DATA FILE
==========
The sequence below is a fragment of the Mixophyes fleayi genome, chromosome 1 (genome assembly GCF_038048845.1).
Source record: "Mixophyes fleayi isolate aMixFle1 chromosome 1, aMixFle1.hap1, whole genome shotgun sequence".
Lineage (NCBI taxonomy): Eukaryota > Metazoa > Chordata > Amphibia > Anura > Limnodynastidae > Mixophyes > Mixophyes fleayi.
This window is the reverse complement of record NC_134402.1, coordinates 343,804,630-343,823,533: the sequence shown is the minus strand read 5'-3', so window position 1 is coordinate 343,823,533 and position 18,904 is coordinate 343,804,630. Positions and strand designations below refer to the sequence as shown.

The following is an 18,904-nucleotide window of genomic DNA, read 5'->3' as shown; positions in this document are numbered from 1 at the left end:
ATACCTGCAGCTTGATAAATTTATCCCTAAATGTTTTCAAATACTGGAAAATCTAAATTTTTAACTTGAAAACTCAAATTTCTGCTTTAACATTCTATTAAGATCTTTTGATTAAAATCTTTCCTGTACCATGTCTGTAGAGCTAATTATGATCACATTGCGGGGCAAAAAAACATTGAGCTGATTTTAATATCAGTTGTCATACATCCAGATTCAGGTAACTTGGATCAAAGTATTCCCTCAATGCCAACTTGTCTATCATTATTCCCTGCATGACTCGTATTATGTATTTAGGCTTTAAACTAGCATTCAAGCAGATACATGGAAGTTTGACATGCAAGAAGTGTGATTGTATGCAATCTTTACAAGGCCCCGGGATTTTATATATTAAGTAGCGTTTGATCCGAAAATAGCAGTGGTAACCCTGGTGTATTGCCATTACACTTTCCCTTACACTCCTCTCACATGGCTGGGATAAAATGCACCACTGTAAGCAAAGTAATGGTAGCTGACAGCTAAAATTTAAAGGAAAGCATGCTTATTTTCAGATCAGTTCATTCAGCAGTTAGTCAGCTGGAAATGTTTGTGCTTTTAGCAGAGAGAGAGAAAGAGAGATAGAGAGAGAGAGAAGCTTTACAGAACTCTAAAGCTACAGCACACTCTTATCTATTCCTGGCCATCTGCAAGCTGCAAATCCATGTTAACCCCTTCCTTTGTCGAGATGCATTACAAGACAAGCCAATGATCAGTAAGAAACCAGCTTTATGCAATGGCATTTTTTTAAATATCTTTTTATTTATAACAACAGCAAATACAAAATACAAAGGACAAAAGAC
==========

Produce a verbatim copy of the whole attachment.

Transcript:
The sequence below is a fragment of the Mixophyes fleayi genome, chromosome 1 (genome assembly GCF_038048845.1).
Source record: "Mixophyes fleayi isolate aMixFle1 chromosome 1, aMixFle1.hap1, whole genome shotgun sequence".
Lineage (NCBI taxonomy): Eukaryota > Metazoa > Chordata > Amphibia > Anura > Limnodynastidae > Mixophyes > Mixophyes fleayi.
This window is the reverse complement of record NC_134402.1, coordinates 343,804,630-343,823,533: the sequence shown is the minus strand read 5'-3', so window position 1 is coordinate 343,823,533 and position 18,904 is coordinate 343,804,630. Positions and strand designations below refer to the sequence as shown.

The following is an 18,904-nucleotide window of genomic DNA, read 5'->3' as shown; positions in this document are numbered from 1 at the left end:
ATACCTGCAGCTTGATAAATTTATCCCTAAATGTTTTCAAATACTGGAAAATCTAAATTTTTAACTTGAAAACTCAAATTTCTGCTTTAACATTCTATTAAGATCTTTTGATTAAAATCTTTCCTGTACCATGTCTGTAGAGCTAATTATGATCACATTGCGGGGCAAAAAAACATTGAGCTGATTTTAATATCAGTTGTCATACATCCAGATTCAGGTAACTTGGATCAAAGTATTCCCTCAATGCCAACTTGTCTATCATTATTCCCTGCATGACTCGTATTATGTATTTAGGCTTTAAACTAGCATTCAAGCAGATACATGGAAGTTTGACATGCAAGAAGTGTGATTGTATGCAATCTTTACAAGGCCCCGGGATTTTATATATTAAGTAGCGTTTGATCCGAAAATAGCAGTGGTAACCCTGGTGTATTGCCATTACACTTTCCCTTACACTCCTCTCACATGGCTGGGATAAAATGCACCACTGTAAGCAAAGTAATGGTAGCTGACAGCTAAAATTTAAAGGAAAGCATGCTTATTTTCAGATCAGTTCATTCAGCAGTTAGTCAGCTGGAAATGTTTGTGCTTTTAGCAGAGAGAGAGAAAGAGAGATAGAGAGAGAGAGAAGCTTTACAGAACTCTAAAGCTACAGCACACTCTTATCTATTCCTGGCCATCTGCAAGCTGCAAATCCATGTTAACCCCTTCCTTTGTCGAGATGCATTACAAGACAAGCCAATGATCAGTAAGAAACCAGCTTTATGCAATGGCATTTTTTTAAATATCTTTTTATTTATAACAACAGCAAATACAAAATACAAAGGACAAAAGAC